How we cite our quotes:
Richard: Now, by my sceptre's awe, I make a vow
Such neighbour nearness to our sacred blood
Should nothing privilege him nor partialize
The unstooping firmness of my upright soul. (1.1.7).
Wow, Richard's got a serious god complex. Instead of invoking God or some other sacred symbol to swear by, he swears by himself. In other words, he's so full of himself that he can't think of anything more holy!
We were not born to sue but to command;
Which since we cannot do to make you friends,
Be ready as your lives shall answer it
At Coventry upon Saint Lambert's Day. (1.1.13)
This is an important moment because Richard hits a limit to his power, long before he's stripped of his crown. Because he secretly ordered Gloucester's death, and Mowbray seems to have been involved, it's extremely awkward for Richard when he can't get Mowbray and Henry Bolingbroke to drop charges. Despite his assertions of his power earlier in this scene, and despite his statement that he was born not to "sue" (beg or ask) but to command, he ends up having to give in to the men he claims he's commanding. No matter how big he talks, Richard is weak here.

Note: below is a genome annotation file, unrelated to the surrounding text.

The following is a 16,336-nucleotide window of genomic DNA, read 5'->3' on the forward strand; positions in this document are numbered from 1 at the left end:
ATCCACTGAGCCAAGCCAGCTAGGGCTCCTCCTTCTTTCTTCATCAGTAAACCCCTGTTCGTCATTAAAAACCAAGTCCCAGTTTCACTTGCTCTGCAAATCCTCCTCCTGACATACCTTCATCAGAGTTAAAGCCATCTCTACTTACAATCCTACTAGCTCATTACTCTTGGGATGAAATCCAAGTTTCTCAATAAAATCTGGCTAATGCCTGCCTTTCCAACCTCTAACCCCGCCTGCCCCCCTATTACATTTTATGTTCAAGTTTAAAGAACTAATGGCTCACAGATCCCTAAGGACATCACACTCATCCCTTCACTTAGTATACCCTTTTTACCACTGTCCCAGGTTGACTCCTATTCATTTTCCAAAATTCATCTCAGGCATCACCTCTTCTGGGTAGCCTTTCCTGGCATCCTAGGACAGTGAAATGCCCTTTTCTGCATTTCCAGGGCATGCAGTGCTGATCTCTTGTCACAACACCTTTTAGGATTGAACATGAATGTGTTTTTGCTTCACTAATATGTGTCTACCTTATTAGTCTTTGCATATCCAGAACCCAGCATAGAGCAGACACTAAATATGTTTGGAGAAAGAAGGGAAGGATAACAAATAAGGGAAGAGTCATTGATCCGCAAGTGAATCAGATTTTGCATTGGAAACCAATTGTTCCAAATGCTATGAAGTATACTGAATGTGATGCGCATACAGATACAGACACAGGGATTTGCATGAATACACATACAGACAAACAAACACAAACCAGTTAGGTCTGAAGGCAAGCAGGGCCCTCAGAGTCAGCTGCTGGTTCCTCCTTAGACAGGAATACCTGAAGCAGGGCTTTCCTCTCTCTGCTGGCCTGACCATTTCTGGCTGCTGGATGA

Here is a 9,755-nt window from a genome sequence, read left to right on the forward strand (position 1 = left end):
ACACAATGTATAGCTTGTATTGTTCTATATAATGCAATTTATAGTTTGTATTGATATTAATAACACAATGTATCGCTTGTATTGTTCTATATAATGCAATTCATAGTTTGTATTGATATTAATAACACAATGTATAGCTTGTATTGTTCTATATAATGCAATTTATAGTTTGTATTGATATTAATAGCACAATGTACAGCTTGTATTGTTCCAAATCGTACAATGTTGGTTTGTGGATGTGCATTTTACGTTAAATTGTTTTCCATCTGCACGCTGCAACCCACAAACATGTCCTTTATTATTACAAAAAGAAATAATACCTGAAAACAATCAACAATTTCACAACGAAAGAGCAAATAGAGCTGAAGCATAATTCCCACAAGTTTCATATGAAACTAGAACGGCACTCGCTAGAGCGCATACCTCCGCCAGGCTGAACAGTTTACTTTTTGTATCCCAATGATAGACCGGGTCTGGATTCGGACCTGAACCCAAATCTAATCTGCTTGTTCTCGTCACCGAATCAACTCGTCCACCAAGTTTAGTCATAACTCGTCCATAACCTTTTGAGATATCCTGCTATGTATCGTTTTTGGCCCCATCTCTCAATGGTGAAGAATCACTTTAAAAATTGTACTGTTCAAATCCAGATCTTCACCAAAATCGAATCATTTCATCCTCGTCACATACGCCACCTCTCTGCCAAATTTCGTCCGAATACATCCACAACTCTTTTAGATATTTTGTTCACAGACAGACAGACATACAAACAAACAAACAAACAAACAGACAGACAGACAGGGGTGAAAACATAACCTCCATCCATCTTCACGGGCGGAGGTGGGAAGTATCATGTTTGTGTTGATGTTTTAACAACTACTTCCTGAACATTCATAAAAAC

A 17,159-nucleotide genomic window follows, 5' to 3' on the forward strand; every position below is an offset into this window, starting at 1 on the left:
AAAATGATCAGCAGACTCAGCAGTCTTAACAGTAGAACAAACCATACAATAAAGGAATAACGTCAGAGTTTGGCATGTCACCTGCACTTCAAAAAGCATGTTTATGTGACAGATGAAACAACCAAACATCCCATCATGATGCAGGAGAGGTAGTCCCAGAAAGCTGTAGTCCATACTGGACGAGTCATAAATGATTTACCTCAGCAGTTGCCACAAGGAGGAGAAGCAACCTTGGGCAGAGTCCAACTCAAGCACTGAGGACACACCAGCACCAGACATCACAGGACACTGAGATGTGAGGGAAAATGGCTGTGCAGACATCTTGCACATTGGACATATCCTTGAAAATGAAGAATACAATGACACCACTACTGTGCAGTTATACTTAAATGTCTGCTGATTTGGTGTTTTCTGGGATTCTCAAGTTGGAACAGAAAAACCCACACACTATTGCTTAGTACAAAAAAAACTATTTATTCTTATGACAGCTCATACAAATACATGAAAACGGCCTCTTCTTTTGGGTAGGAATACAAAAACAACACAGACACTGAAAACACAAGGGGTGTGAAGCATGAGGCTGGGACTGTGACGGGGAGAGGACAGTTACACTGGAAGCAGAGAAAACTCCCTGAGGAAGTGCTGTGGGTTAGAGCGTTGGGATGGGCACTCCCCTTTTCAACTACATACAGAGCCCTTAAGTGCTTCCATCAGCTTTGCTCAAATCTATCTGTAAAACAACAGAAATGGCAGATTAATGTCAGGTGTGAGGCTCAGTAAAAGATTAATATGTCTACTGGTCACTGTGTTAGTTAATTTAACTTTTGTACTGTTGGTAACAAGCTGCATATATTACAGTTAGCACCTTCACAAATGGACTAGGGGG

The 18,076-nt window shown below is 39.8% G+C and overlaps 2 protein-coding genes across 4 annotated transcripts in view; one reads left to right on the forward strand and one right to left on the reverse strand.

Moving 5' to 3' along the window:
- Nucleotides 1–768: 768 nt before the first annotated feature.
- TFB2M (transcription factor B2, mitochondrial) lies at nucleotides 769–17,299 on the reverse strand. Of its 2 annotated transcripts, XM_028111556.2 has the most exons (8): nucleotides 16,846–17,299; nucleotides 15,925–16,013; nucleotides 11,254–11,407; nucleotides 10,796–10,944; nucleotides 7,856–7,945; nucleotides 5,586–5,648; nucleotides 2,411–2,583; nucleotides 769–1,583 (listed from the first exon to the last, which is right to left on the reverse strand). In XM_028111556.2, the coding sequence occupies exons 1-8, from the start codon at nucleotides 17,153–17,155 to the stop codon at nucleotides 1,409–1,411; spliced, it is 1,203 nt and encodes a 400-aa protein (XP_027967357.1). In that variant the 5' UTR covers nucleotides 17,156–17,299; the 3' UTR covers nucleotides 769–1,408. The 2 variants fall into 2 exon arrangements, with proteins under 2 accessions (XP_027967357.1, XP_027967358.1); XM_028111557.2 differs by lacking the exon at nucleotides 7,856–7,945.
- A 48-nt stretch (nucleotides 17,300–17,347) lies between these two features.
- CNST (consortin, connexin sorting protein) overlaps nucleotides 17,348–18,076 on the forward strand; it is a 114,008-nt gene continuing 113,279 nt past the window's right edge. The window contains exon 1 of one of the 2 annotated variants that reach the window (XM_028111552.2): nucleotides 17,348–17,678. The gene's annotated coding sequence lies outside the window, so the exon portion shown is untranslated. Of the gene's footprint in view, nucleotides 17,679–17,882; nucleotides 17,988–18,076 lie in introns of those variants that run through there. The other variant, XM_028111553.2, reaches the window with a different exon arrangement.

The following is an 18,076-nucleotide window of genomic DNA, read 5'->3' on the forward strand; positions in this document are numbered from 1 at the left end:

Landlord of England art thou now, not King.
Thy state of law is bondslave to the law... (2.1.8)
O snap! Gaunt is trying to bring Richard down to earth by pointing out the emptiness of his claims to power. No matter how much Richard might proudly say he's all-powerful, what he's actually done is lease his land – a move several characters in the play identify as one of his worst mistakes. Gaunt points out that by acting as a landlord instead of a king, Richard is now subject to laws that he would have been above before.